— Captain James T. Kirk, start of every episode of the original TV series ‘Star Trek.’

To be the first to enter the cosmos, to engage, single-handed, in an unprecedented duel with nature—could one dream of anything more?
Yuri Gagarin, the first man to fly into space, prior to flight, 1961.

The path of a cosmonaut is not an easy, triumphant march to glory. You have to get to know the meaning not just of joy but also of grief, before being allowed in the spacecraft cabin.
Yuri Gagarin, the first man to fly into space

Spaceflights cannot be stopped. This is not the work of any one man or even a group of men. It is a historical process which mankind is carrying out in accordance with the natural laws of human development.
Yuri Gagarin, the first man to fly into space

God has no intention of setting a limit to the efforts of man to conquer space.
— Pope Pius XII

Any sufficiently advanced technology is indistinguishable from magic.
Arthur C. Clarke, author, cited in Into that Silent Sea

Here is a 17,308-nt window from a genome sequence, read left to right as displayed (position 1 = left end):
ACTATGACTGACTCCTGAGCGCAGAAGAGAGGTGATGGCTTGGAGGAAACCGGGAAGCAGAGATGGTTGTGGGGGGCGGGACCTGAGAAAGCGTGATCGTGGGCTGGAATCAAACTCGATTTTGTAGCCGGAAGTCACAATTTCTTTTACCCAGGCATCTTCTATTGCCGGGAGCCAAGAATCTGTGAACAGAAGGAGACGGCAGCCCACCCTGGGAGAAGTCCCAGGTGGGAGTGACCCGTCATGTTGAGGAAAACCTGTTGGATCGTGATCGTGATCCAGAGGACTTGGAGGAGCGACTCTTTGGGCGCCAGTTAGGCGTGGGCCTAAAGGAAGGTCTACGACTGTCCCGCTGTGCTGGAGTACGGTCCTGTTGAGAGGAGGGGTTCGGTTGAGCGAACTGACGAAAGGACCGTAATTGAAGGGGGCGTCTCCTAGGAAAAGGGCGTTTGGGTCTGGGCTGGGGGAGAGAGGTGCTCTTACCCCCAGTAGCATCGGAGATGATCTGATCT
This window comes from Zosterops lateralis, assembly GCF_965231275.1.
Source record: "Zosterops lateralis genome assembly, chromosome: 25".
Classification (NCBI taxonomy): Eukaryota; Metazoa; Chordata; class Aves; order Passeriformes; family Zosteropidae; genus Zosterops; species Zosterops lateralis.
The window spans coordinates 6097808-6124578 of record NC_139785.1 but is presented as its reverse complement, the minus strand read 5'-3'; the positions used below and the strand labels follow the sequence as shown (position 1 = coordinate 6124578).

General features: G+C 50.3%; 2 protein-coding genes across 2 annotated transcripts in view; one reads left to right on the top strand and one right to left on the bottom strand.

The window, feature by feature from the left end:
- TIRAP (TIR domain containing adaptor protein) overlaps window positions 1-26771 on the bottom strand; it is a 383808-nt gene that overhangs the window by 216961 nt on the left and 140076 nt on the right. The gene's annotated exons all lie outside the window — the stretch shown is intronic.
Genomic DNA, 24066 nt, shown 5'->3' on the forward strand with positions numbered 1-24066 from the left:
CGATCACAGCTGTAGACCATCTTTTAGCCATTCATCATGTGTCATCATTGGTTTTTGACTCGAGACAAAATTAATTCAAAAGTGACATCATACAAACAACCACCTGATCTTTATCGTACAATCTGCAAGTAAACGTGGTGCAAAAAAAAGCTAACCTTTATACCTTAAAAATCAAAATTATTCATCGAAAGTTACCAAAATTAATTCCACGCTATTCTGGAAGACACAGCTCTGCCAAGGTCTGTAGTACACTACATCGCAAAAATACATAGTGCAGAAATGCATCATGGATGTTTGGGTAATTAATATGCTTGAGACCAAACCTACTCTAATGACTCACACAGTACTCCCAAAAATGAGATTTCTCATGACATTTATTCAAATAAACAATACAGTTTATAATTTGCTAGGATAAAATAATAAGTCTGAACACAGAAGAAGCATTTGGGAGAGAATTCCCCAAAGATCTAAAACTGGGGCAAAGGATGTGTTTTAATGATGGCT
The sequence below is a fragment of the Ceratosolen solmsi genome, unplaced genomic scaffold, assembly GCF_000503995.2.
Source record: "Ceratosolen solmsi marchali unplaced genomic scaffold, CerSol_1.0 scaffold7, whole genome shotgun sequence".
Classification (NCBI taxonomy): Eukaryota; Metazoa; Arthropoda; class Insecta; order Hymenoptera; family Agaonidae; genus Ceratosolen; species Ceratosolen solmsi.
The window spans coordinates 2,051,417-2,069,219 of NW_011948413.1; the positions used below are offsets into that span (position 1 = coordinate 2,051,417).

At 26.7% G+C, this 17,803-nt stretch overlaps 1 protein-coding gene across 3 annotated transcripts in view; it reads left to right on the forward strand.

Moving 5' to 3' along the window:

Buy why, some say, the moon? Why choose this as our goal? And they may as well ask why climb the highest mountain?
– President John F. Kennedy, May 1961

There can be no thought of finishing for ‘aiming for the stars.’ Both figuratively and literally, it is a task to last the generations. But no matter how much progress one makes, there is always the the thrill of just beginning.
Robert H. Goddard, successfully launched the world’s first liquid-filled rocket in 1926.

The dreams of yesterday are the hopes of today and the reality of tomorrow.
Robert H. Goddard, successfully launched the world’s first liquid-filled rocket in 1926.

The conquest of space is worth the risk of life.
Virgil I. Grissom, died with astronauts Chaffee and White on January 27, 1967 on the launch pad during a test.